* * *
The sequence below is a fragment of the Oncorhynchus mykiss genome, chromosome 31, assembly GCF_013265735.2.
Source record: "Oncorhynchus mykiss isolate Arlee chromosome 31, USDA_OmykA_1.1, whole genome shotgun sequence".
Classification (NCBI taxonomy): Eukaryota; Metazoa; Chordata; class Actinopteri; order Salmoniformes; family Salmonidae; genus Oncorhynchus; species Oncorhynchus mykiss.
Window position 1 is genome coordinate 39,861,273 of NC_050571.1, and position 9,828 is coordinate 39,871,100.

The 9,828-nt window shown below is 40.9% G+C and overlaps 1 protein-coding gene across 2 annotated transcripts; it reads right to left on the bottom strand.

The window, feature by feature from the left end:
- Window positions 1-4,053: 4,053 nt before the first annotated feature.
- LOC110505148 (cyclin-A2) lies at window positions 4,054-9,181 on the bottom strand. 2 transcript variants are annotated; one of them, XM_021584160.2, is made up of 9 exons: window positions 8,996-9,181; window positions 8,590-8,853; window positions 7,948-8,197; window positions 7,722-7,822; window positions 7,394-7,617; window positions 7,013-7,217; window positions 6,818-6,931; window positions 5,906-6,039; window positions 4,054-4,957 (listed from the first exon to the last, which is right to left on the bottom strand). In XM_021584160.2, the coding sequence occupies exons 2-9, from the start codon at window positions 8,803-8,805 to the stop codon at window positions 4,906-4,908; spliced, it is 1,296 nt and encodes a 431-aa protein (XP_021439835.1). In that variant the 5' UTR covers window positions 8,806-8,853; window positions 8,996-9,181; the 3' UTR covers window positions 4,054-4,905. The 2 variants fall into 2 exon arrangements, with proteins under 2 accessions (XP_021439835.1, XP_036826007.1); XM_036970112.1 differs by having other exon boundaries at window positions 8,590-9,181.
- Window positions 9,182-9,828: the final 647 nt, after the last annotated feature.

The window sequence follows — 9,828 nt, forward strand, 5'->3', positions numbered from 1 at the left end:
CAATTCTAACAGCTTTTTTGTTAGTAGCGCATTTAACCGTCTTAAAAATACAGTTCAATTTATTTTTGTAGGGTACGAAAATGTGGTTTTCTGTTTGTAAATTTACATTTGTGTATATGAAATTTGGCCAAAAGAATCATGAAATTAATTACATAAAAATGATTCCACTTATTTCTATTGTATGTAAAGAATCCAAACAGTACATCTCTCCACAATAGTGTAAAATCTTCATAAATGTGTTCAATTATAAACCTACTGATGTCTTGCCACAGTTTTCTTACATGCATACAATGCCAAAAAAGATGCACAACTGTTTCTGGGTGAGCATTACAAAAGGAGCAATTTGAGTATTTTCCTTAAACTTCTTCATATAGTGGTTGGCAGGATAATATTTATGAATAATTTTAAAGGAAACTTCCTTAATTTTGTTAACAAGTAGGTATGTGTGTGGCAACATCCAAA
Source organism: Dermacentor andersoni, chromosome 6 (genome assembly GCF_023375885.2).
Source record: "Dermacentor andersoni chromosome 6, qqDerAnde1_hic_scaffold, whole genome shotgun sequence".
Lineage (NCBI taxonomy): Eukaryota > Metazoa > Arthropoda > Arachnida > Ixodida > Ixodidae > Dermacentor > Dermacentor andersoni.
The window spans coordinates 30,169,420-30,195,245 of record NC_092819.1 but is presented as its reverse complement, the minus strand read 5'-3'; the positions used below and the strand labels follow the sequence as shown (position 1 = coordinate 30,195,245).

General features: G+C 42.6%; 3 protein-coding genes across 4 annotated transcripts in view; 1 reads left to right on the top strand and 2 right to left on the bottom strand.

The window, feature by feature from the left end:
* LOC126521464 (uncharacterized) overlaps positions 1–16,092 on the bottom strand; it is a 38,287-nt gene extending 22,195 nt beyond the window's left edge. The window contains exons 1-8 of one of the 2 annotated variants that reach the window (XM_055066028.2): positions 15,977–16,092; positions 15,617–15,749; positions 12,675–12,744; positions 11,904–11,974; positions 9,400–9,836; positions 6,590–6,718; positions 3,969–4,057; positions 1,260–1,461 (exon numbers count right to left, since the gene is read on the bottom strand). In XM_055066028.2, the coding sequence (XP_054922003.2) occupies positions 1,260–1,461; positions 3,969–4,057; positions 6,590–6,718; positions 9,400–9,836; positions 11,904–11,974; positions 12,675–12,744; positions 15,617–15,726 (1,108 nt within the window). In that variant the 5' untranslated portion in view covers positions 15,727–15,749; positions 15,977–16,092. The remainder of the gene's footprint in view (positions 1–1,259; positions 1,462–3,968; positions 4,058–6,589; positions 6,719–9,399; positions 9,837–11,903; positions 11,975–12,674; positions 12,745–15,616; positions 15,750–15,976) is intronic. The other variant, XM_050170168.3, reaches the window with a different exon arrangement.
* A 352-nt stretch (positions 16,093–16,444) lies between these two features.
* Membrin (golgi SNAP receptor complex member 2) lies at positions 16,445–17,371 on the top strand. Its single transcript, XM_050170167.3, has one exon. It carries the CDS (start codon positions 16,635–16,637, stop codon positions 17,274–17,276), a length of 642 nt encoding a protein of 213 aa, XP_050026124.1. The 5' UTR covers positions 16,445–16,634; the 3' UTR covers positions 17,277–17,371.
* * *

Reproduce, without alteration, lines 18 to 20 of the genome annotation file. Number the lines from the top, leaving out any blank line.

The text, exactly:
* LOC126521464 (uncharacterized) overlaps positions 1–16,092 on the bottom strand; it is a 38,287-nt gene extending 22,195 nt beyond the window's left edge. The window contains exons 1-8 of one of the 2 annotated variants that reach the window (XM_055066028.2): positions 15,977–16,092; positions 15,617–15,749; positions 12,675–12,744; positions 11,904–11,974; positions 9,400–9,836; positions 6,590–6,718; positions 3,969–4,057; positions 1,260–1,461 (exon numbers count right to left, since the gene is read on the bottom strand). In XM_055066028.2, the coding sequence (XP_054922003.2) occupies positions 1,260–1,461; positions 3,969–4,057; positions 6,590–6,718; positions 9,400–9,836; positions 11,904–11,974; positions 12,675–12,744; positions 15,617–15,726 (1,108 nt within the window). In that variant the 5' untranslated portion in view covers positions 15,727–15,749; positions 15,977–16,092. The remainder of the gene's footprint in view (positions 1–1,259; positions 1,462–3,968; positions 4,058–6,589; positions 6,719–9,399; positions 9,837–11,903; positions 11,975–12,674; positions 12,745–15,616; positions 15,750–15,976) is intronic. The other variant, XM_050170168.3, reaches the window with a different exon arrangement.
* A 352-nt stretch (positions 16,093–16,444) lies between these two features.
* Membrin (golgi SNAP receptor complex member 2) lies at positions 16,445–17,371 on the top strand. Its single transcript, XM_050170167.3, has one exon. It carries the CDS (start codon positions 16,635–16,637, stop codon positions 17,274–17,276), a length of 642 nt encoding a protein of 213 aa, XP_050026124.1. The 5' UTR covers positions 16,445–16,634; the 3' UTR covers positions 17,277–17,371.